Accountants learn social media

Search online the terms ‘social media’ and ‘accountants’ and instantly the criticism starts appearing. “Accountants have no idea how to use social media”, is one of the comments.  Another suggests: “Accounting firms often get a bad reputation for being one of the last adopters of new technology.” The profession, it seems, needs some help breaking into the 21st Century.


Yet there are definite signs of change, with a recent survey finding that three quarters of accountants use social media. However, the Wolters Kluwer Social Media Survey (of the UK) found a big gender divide – while 88% of women accountants are regular social media users, for their male counterparts the figure is just 72%.


Another divide may be even more significant – that between the smaller firms and the largest. While small firms can appear big on the internet if they put in the effort, for the most part they still look small. Yet social media effectiveness need not depend on the size of the budget allocated.


Looking good via social media is not just a challenge for accountants, suggests Kevin Reid, sales and marketing director of BDO Ireland and a former chair of the Irish Professional Services Marketing Forum.  “In some ways the professional services industry as a whole has struggled with integration of its message in digital media; primarily because of a perceived juxtaposition between displaying long term advisory skills in such a short term – and in the case of Twitter – short message environment,” he says.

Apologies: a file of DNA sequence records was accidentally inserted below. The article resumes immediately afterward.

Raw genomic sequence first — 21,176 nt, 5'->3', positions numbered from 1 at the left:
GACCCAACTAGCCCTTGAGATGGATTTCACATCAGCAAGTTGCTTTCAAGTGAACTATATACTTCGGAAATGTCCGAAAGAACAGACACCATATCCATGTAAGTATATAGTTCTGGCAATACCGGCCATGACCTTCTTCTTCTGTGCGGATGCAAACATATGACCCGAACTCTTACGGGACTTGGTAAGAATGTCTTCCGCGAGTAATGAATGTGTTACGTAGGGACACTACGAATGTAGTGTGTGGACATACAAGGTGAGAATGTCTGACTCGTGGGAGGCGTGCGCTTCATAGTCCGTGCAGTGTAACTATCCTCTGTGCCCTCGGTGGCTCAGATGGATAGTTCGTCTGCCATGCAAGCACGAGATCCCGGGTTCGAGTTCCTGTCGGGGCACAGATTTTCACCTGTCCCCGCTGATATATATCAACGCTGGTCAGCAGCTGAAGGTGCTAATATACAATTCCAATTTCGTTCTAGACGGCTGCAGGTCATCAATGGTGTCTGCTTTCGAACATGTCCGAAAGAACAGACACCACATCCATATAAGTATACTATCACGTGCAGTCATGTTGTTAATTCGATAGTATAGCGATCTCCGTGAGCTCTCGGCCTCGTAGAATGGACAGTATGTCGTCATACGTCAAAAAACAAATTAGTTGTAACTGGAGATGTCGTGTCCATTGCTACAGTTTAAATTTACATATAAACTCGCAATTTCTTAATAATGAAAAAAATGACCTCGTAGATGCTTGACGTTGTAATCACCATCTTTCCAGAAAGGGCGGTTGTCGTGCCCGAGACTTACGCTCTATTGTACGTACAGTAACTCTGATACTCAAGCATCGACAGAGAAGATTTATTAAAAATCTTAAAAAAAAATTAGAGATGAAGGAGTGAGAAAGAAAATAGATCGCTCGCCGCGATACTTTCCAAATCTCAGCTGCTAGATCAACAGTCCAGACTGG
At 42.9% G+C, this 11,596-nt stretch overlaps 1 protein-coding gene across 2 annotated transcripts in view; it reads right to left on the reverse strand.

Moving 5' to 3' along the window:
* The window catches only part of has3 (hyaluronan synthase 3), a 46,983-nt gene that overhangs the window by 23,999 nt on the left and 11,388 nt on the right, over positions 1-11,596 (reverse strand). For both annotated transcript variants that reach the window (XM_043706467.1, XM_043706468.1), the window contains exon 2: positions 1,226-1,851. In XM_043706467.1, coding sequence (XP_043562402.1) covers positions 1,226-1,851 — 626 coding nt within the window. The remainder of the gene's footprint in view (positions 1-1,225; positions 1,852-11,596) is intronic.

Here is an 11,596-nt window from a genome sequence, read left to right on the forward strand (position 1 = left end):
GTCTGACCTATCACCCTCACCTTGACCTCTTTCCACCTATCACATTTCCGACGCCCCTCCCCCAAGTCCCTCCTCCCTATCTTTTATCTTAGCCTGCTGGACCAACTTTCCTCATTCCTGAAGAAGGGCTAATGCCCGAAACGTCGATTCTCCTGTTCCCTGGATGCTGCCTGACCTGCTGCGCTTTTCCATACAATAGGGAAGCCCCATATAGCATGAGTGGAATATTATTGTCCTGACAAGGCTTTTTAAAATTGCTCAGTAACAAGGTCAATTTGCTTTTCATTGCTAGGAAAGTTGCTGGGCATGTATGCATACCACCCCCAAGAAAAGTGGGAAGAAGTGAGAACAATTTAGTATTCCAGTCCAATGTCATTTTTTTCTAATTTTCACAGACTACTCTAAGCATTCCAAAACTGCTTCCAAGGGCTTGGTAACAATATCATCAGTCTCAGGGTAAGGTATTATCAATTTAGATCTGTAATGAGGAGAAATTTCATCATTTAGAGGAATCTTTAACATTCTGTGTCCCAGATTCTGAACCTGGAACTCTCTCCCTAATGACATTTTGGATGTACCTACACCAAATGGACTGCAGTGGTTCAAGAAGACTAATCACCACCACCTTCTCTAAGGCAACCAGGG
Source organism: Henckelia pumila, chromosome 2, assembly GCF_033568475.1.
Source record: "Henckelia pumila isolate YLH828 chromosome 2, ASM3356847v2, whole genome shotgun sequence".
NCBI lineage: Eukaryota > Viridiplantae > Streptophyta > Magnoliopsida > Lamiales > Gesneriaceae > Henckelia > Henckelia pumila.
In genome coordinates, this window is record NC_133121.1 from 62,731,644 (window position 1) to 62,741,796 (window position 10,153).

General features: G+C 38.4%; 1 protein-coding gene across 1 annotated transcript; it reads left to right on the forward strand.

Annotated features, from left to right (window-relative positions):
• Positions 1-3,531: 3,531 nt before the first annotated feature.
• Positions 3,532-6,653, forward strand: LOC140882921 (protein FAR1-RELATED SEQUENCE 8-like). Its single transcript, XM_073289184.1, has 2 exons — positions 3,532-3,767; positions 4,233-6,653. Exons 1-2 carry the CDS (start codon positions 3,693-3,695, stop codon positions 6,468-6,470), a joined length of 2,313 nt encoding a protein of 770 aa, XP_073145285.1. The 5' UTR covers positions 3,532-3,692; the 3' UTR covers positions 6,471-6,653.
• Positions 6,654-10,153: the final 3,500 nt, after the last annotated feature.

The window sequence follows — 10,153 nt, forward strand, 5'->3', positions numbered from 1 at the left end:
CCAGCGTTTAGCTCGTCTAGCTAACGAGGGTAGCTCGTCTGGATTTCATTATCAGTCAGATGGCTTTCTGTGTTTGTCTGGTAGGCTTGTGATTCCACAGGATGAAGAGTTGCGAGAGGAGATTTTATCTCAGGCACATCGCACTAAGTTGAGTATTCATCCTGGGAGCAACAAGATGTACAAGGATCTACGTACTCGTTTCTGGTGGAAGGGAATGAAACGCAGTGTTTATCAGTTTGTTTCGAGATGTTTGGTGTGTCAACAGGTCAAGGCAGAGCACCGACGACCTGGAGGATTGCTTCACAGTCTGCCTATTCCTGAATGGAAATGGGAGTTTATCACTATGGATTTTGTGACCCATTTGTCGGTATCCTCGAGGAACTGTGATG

“At BDO we have tried to focus on the potential needs of our clients and how best we can deliver [services to clients] via our digital offering. If we can offer insights, thought leadership and added-value to them via this medium then there is no juxtaposition and our digital offering will parallel our overall approach to delivering excellence in service.


“We, like the industry itself, undoubtedly have a further road to travel on this journey; however, we do believe that journey is worthwhile. That said, digital media is not the panacea for professional services marketing. Yes, it is another method of interaction with the marketplace, but in the end, long term trusting relationships are built on face-to-face interactions and a digital media strategy needs to reinforce that, not be an alternative.”